Shortly after the launch of the National School, the scientists and faculty identified an astonishing level of disease and poverty right here in Texas and even in the poorer parts of Houston. We found that many individuals are afflicted with a variety of parasitic NTDs such as Chagas disease, cysticercosis, leishmaniasis, and even arbovirus infections including dengue and West Nile virus infection. Unexpectedly, transmission of some NTDs occurs in Texas and in Houston, especially among impoverished populations and people of color, as well as several animal reservoirs (including armadillos that transmit leprosy, for example). The key point is that whereas many assumed that NTDs are linked to immigrant populations coming in from Mexico and Central America, a more accurate depiction includes evidence for a previously hidden transmission of these diseases. Thus, unlike the European tropical medicine schools and institutes, the National School is combating NTDs in our own backyard. Accordingly, we have established one of the first comprehensive clinics in the United States devoted specifically to the care of people with NTDs acquired locally. It is located at the Texas Medical Center and home to a talented cadre of clinical and molecular epidemiologists to investigate the extent of the problem here in our own state. Moreover, we are now scaling up efforts to combat NTDs in Texas by developing new diagnostics and vaccines.
These activities were the subject of my recent testimony to a House Subcommittee on Africa, Global Health, Global Human Rights, and International Organizations,1 one of the components of the House Committee on Foreign Affairs.
We are at the beginning—the National School and its PDP and clinic are positioned to combat an indigenous NTD disease burden through a multidimensional approach that incorporates R&D, education, and clinical activities. Public policy is the fourth component of the National School, and in a recent June publication in PLOS Neglected Tropical Diseases, scientists from the National School collaborated with several other Texas institutions to advance a concept known as the “ears of the armadillo.”2 It is the disease equivalent of the “tip of the iceberg” idea and borrows from the “ears of the hippopotamus” (mostly submerged in the river) metaphor sometimes used to refer to the undetected malaria disease burden in sub-Saharan Africa. According to the ears of the armadillo, we have a hint that there is a lot of tropical disease and pathology among the poor in Houston and in Texas, but we need to work aggressively to understand its full extent and the basis for its links to extreme poverty.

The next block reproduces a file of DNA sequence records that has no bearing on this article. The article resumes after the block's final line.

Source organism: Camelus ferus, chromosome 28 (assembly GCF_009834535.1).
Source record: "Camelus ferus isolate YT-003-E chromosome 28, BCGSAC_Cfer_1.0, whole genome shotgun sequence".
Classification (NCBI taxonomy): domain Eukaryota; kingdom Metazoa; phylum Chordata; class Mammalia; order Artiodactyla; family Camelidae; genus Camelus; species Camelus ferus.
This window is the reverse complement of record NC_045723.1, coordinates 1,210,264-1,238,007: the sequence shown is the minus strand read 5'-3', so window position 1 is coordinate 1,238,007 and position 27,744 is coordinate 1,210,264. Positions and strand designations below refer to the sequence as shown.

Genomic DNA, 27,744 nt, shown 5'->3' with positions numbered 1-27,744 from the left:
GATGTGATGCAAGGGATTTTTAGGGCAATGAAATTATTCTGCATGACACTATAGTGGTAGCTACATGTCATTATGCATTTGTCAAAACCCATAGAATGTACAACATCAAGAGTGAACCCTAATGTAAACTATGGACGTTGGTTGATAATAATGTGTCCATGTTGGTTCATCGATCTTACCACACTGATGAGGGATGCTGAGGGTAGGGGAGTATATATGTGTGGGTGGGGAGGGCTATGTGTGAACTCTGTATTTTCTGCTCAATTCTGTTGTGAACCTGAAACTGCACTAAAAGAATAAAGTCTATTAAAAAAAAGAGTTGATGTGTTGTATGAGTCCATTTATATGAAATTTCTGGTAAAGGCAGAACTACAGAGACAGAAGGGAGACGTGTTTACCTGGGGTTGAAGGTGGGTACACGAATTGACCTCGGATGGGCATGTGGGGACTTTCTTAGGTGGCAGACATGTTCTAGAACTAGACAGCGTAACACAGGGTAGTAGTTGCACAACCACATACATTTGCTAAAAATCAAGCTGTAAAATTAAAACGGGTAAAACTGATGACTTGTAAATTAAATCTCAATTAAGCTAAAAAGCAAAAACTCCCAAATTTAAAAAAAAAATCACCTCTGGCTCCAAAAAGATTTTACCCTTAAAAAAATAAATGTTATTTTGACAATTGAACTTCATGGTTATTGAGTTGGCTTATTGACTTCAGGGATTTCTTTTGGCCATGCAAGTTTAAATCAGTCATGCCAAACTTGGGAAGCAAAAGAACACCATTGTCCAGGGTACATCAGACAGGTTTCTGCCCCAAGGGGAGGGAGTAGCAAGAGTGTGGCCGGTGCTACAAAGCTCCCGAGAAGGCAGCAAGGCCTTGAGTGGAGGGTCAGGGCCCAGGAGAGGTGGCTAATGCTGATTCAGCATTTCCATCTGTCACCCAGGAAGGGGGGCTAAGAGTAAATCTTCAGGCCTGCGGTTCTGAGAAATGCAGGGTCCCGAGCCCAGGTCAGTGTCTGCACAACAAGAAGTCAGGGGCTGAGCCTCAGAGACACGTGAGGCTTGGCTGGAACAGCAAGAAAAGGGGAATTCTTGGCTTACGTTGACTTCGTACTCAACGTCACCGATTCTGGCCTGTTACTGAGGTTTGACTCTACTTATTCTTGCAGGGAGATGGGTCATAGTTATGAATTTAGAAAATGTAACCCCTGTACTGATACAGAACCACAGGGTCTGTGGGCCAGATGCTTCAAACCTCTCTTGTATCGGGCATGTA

Today, Texas may have more people living below the poverty line than any other state. An unfolding scenario of NTDs linked to our own indigenous poverty will occupy the National School for years to come.
Peter Hotez, M.D., Ph.D., was inducted into TAMEST in 2011. He is the founding dean of the National School of Tropical Medicine at Baylor College of Medicine where he also serves as president and director of the Sabin Vaccine Institute and Texas Children’s Hospital Center for Vaccine Development and Baker Institute Fellow in Disease and Poverty at Rice University. His book, Forgotten People, Forgotten Diseases (ASM Press), was released this spring.
2. Andrus J, Bottazzi ME, Chow J, Goraleski KA, Fisher-Hoch S, Lambuth JK, Lee BY, Margolis H, McCormick J, Melby P, Murray KO, Rico-Hesse R, Valenzuela JG, Hotez PJ. Ears of the armadillo: global health research and neglected diseases in Texas. PLOS Neglected Tropical Diseases 7 (6): e2021.